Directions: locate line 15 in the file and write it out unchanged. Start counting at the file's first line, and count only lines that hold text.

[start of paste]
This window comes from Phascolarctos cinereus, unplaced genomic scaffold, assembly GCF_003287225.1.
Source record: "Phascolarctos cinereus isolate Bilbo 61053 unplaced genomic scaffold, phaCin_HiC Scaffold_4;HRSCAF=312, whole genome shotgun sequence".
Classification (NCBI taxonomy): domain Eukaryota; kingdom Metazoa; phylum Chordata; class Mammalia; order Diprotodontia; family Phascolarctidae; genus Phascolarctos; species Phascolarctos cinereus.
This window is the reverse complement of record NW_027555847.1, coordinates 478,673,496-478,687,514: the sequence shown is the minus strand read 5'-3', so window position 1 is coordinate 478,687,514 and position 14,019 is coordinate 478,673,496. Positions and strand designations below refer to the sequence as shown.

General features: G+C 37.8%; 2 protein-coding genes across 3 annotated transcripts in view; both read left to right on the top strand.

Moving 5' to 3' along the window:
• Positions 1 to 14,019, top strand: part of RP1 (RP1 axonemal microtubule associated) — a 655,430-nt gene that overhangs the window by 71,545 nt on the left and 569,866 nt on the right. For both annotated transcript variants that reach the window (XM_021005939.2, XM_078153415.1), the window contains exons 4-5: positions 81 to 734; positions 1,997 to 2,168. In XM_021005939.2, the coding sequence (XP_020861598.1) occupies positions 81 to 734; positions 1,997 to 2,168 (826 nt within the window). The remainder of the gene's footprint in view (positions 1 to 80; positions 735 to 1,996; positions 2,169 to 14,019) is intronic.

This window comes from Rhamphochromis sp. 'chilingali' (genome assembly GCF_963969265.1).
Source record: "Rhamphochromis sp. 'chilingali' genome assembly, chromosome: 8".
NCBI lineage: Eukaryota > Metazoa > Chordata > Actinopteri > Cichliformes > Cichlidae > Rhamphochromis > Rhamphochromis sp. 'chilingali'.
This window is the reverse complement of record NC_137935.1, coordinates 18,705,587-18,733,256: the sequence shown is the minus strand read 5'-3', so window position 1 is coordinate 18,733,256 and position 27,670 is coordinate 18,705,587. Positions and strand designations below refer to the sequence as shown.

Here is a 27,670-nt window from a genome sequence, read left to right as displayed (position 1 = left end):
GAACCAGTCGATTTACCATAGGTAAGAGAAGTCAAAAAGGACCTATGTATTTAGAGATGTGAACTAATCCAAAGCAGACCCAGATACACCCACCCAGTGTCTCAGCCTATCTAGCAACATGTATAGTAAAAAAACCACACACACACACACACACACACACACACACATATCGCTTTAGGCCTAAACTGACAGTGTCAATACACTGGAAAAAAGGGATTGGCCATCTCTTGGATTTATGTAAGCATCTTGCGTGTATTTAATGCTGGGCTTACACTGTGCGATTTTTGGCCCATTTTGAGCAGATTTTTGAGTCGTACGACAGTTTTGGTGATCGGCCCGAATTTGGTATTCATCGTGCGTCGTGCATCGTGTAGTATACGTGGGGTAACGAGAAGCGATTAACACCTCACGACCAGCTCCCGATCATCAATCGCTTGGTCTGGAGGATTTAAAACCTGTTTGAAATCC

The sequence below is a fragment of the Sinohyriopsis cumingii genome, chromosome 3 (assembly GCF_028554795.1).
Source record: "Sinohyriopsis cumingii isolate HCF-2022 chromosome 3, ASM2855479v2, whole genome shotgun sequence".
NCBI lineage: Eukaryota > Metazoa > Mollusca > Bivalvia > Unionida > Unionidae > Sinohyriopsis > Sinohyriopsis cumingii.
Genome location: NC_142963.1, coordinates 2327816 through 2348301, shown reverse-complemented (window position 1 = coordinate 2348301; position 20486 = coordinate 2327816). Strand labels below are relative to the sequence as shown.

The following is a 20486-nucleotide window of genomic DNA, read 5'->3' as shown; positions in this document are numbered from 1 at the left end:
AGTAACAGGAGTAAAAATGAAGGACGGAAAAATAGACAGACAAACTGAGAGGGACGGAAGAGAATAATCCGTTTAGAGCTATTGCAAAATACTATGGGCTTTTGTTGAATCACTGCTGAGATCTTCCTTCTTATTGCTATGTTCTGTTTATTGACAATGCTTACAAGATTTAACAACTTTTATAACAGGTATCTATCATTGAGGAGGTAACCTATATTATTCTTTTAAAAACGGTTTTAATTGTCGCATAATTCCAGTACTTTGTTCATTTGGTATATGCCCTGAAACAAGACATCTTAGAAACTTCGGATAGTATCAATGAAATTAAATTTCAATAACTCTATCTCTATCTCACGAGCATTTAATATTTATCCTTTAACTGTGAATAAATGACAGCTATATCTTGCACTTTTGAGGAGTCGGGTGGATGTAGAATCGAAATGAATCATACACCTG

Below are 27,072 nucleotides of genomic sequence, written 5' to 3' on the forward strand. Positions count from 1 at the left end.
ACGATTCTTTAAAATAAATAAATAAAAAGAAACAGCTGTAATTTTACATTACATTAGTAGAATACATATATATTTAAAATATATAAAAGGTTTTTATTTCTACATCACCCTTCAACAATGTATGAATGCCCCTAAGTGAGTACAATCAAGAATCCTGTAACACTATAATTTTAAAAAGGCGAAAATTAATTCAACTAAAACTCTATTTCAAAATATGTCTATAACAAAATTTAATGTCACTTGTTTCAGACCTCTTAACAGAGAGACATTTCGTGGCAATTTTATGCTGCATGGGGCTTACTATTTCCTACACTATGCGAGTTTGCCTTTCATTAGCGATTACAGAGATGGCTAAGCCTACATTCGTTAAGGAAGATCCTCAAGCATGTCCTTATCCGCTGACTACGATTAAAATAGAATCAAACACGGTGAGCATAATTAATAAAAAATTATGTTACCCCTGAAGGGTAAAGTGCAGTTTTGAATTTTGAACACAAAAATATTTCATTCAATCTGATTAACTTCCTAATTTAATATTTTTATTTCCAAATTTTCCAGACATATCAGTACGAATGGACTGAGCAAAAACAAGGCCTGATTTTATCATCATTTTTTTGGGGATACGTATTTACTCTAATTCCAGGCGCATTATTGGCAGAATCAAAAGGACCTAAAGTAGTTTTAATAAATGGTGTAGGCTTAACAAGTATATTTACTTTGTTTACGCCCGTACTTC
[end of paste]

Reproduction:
Source record: "Sinohyriopsis cumingii isolate HCF-2022 chromosome 3, ASM2855479v2, whole genome shotgun sequence".